Dublin-based journalist O'Clery presents an archetypal American success story, a rags-to-riches account with a twist. Few people had heard of Charles Francis Feeney in 1988 when Forbes outed him as immensely wealthy. He was, the magazine reported, richer than Mr. Murdoch or The Donald, richer than David Rockefeller. But O'Clery reveals that Chuck Feeney was personally worth merely a few million-Feeney had managed, through his French wife, to transfer, in strict secrecy, his considerable wealth to offshore charitable foundations. Born during the Depression, Feeney was an Irish-American kid from New Jersey, educated at Cornell on the GI Bill. A natural, bright entrepreneur, he devised ways of selling liquor and gray-market cars duty-free to service men abroad. Business was good, and soon he was selling brandy and other extravagant treats to Japanese tourists in Hawaii; the money continued to pour in as he expanded his market to Hong Kong and beyond. But despite his growing wealth, Feeney reverted to his social conscience and to active philanthropy. This dominant retailer of brand-name goods kept his own name concealed, and the code of omerta applied to all who dealt with his secret foundations. With the line between the donor and the charities often porous, subterfuges shrouded major unsolicited gifts to Feeney's alma mater, to Sinn Fein and to many other beneficiaries around the world (between 1998 and 2006, his Atlantic Philanthropies "provided $220 million for a series of building and scholarship projects and health initiatives in Vietnam.") A decade ago, the cloak and checkbook operation was finally exposed. Feeney, who flies economy class, wears a $15-dollar watch and uses plastic bagsfor briefcases, was ready to provide a public example for other wealthy people. There was a split with his former partners when the declining business was sold at the top of the market, but Feeney's ex-associates, now immensely rich, do not seem to have adopted his principles. A smart business book detailing some vicissitudes of retailing, wrapped in a vivid biography of an engaging tycoon. Agent: Esther Newberg/ICM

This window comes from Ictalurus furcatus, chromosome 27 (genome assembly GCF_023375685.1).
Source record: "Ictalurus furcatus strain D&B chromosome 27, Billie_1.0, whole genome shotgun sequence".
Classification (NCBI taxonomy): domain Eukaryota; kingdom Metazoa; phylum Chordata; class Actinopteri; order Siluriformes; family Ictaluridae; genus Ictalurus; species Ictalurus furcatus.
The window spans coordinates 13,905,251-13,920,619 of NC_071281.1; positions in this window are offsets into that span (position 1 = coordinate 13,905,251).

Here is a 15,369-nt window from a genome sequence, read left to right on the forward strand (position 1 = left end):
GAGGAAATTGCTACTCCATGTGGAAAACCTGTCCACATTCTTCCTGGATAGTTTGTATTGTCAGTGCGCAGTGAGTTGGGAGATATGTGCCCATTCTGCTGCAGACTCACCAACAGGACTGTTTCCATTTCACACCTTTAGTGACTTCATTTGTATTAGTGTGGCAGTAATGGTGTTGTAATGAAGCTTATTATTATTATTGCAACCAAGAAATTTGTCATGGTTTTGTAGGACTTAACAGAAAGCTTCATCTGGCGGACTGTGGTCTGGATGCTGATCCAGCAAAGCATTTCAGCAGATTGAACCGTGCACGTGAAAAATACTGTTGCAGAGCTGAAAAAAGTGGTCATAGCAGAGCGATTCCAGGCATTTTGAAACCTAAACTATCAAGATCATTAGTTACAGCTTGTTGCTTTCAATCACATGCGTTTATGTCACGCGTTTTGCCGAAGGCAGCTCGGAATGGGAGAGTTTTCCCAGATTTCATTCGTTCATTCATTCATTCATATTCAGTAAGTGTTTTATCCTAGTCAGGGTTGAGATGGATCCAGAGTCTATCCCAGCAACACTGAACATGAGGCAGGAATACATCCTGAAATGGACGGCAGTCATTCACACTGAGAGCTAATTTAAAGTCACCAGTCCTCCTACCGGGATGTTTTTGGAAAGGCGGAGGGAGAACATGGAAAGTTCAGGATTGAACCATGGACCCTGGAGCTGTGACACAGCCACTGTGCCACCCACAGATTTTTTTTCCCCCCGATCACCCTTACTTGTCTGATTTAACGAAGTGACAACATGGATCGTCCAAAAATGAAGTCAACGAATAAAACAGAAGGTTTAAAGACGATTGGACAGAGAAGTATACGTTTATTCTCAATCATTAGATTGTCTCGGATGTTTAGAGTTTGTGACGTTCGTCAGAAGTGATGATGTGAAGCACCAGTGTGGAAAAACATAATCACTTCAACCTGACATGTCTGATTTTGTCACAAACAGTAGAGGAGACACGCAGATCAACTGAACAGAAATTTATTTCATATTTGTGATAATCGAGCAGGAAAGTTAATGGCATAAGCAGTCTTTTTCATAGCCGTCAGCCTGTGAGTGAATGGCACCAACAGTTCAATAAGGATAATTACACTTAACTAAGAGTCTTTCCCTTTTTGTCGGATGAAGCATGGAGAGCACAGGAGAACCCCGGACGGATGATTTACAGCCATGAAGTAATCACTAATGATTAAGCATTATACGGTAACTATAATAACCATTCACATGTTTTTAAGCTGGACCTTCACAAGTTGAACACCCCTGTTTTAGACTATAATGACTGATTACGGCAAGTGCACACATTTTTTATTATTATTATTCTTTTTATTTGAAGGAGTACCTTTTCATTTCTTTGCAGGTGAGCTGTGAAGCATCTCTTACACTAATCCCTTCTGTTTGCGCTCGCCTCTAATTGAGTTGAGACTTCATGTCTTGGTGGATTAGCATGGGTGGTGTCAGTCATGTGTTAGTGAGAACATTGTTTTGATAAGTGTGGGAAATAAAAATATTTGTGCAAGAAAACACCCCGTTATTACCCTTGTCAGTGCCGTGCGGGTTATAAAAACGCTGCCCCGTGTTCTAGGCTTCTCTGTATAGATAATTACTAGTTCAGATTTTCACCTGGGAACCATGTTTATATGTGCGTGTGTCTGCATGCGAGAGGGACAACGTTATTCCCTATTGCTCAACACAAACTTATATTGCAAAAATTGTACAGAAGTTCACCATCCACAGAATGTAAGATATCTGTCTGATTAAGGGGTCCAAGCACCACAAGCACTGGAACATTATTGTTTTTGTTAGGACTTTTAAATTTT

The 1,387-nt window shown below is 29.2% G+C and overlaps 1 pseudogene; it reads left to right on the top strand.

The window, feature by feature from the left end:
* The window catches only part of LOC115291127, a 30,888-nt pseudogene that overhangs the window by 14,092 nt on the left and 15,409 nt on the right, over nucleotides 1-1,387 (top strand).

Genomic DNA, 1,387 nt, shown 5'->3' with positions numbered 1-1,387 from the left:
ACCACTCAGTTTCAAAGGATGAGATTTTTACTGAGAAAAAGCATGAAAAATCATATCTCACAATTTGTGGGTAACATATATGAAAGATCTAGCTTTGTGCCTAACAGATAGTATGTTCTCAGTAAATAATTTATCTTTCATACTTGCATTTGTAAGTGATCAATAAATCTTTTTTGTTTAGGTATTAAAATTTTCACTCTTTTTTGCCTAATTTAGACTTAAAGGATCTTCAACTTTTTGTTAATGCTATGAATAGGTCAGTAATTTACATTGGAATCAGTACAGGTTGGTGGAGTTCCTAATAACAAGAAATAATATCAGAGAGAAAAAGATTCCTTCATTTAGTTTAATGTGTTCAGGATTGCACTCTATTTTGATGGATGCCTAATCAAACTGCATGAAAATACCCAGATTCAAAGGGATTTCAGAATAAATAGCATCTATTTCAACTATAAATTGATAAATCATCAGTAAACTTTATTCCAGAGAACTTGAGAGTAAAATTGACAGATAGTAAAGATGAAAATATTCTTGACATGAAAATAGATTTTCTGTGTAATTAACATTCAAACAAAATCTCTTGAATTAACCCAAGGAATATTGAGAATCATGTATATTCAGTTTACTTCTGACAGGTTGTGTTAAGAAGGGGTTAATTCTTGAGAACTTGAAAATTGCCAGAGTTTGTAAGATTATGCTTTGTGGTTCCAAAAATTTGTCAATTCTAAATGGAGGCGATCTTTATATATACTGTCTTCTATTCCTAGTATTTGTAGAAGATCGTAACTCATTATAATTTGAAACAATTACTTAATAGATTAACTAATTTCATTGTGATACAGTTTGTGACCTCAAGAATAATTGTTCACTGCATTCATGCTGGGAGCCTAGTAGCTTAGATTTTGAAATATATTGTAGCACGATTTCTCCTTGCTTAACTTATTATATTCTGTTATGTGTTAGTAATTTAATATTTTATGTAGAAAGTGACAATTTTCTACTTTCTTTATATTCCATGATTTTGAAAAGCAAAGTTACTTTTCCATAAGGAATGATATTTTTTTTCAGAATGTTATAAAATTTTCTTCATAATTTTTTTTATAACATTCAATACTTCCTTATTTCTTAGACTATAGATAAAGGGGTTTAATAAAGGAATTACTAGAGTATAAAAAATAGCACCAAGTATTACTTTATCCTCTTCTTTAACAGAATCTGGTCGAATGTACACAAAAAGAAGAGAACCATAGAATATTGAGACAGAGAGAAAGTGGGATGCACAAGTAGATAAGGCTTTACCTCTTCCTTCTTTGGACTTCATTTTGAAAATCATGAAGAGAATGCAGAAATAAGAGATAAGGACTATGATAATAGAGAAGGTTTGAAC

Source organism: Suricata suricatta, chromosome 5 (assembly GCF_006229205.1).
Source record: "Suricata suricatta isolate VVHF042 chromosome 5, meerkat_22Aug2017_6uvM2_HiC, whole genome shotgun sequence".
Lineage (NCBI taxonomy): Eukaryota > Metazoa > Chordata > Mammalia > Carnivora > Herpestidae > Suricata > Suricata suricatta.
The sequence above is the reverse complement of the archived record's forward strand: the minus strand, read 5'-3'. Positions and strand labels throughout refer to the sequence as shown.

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Product Details

  • ISBN-13: 9781610393348
  • Publisher: PublicAffairs
  • Publication date: 8/27/2013
  • Pages: 432